After twenty years in prison, Foley is finished with the grifter's life. When he meets an elusive young woman named Iris, the possibility of a new start looks real. But his past is proving to be a stubborn companion.
Three American students vacationing in Finland, cross the border into Russia for fun of it. When they are spotted by the Russian soldiers who are shooting to kill, it's not fun anymore. ... See full summary »
Though it's been some twenty years since they have spoken with one another, two estranged soul-singing legends agree to participate in a reunion performance at the Apollo Theater to honor their recently deceased band leader.
Special Agent Derrick Vann is a man out to get the man who killed his partner but a case of mistaken identity leads him to Andy Fidler, a salesman with too many questions and a knack of getting in Vanns way.
Samuel L. Jackson,
Principal photography was completed one day ahead of schedule, on March 15, 2007. It was also director Renny Harlin's 48th birthday. See more »
At the end, Ed Harris is pointing his gun at Samuel Jackson with the trigger in the rearward position, something that only happens when the double action/single action Beretta is cocked. The trigger should be at rest, in the forward position. When agitated, Ed cocks the hammer and we see that the trigger is still in the rearward position. Only at cocking should the trigger have gone from forward position to rear position. See more »
CLEANER is somewhat of an enigmatic movie: it starts out as though it is going to be a sassy comedy about a retired cop whose job it is to 'clean up' after homicides (a distinctly messy and repulsive job), turns into a rather grisly crime investigation story, adds a dollop of 'ain't life grand', and finishes as an exposé of police corruption. The story line by Matthew Aldrich is further fragmented by being so full of holes that the audience has to toss credibility overboard in order to make it through, and the method of direction by Renny Harlin can't seem to settle on which style to take. It is all kind of a mess and justifies the straight to DVD move. The saving grace of the film is a cast of stalwart actors who can make even a shaky script palatable.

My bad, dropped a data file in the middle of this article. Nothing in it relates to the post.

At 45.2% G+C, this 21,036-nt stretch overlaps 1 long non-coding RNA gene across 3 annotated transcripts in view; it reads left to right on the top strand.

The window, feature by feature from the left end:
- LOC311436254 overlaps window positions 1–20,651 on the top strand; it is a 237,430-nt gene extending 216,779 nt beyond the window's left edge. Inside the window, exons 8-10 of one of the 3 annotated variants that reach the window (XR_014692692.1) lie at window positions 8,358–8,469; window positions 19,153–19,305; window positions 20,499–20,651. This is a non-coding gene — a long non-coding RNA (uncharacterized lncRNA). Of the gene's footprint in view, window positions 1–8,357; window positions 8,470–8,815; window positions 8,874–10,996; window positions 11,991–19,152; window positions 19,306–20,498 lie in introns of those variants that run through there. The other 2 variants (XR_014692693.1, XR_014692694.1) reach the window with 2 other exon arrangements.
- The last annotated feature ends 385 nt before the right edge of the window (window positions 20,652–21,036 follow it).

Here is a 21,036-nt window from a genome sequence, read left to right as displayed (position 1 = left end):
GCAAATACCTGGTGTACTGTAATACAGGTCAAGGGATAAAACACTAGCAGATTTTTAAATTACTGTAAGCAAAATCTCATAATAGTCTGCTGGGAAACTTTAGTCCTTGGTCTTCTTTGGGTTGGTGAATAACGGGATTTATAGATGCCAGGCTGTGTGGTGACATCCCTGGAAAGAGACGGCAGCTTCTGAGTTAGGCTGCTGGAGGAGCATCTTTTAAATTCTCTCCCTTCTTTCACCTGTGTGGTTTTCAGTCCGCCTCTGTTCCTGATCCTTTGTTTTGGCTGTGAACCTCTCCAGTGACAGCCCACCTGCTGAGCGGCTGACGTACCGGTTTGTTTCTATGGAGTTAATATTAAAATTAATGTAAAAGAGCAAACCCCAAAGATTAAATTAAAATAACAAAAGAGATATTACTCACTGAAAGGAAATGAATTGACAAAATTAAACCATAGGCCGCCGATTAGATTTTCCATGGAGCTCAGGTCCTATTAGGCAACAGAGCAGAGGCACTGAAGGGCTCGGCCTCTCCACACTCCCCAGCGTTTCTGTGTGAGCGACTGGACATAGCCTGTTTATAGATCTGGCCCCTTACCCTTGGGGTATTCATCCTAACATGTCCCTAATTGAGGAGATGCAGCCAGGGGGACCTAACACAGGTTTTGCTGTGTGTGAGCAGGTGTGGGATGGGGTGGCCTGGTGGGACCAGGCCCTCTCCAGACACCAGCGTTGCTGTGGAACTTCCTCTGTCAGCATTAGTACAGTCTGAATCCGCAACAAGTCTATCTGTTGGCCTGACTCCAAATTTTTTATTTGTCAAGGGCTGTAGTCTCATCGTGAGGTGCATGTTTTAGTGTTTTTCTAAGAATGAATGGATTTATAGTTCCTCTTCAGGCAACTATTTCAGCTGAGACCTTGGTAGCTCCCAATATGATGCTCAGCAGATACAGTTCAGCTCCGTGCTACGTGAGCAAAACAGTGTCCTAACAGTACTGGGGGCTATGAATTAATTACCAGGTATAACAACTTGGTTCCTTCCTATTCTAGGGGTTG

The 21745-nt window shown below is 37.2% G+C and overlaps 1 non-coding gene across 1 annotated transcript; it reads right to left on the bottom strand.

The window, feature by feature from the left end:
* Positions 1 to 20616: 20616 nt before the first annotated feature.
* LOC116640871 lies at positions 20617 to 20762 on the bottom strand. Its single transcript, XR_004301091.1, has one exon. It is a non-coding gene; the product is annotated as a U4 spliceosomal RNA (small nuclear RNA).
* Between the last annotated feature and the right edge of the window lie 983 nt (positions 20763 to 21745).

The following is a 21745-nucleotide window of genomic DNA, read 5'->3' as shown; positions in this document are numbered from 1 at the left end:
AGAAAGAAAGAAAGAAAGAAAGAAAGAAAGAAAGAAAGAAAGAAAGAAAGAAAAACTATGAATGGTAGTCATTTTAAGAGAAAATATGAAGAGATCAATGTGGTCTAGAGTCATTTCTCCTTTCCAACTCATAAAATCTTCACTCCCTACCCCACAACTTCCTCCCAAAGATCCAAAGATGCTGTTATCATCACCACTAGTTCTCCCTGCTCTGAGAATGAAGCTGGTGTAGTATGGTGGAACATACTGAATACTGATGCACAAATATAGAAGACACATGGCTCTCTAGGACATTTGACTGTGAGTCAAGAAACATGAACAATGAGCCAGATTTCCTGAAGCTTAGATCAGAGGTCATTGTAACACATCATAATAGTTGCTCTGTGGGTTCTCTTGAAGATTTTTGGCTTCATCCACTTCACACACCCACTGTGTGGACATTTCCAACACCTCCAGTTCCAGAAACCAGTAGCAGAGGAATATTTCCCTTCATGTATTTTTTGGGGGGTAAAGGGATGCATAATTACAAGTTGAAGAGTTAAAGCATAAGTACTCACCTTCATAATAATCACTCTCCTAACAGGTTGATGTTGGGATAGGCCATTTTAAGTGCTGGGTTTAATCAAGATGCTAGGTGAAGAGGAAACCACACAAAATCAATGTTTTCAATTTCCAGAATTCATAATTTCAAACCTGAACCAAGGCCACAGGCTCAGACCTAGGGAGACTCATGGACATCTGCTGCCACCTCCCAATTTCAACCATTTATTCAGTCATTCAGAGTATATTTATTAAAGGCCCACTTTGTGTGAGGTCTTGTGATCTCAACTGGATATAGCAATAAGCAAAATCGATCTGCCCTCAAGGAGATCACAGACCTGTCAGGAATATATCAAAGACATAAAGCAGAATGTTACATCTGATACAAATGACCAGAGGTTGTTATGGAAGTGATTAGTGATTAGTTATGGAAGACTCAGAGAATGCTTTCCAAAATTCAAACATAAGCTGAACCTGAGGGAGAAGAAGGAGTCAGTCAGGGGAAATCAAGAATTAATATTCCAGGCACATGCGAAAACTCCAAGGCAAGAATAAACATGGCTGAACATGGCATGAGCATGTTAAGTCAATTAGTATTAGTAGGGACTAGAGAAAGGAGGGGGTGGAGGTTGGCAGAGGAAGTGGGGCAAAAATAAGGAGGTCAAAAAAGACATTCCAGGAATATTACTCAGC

Tom Cutler (Samuel L. Jackson) is a 'retired' cop who makes his living cleaning up the gory remainders of criminal acts of homicide and other grisly crimes. We learn his wife was murdered some years ago, leaving him as a single father of the bright and charming teenager Rose (Keke Palmer). Cutler happens on an assignment to clean a particularly gruesome homicide scene in the home of one Ann Northcut (Eva Mendes in a nicely understated role) and as the convoluted story develops, Cutler realizes that the crime scene represents a culmination of forces that threaten to uncork a long history of police corruption - a history that involves him and his best friend Eddie Lorenzo (Ed Harris) and the tough Detective Jim Vargas (a terrific Luis Guzmán). How the story ties together and ends is too loose to convey and would ruin the minimal drama present.
Each of the actors, even the minor roles played very well by such artists as Jose Pablo Cantillo and Robert Forster, give it the full court press. But the see-through script and the jumbled camera work and direction prevent this from being a significant film. Grady Harp
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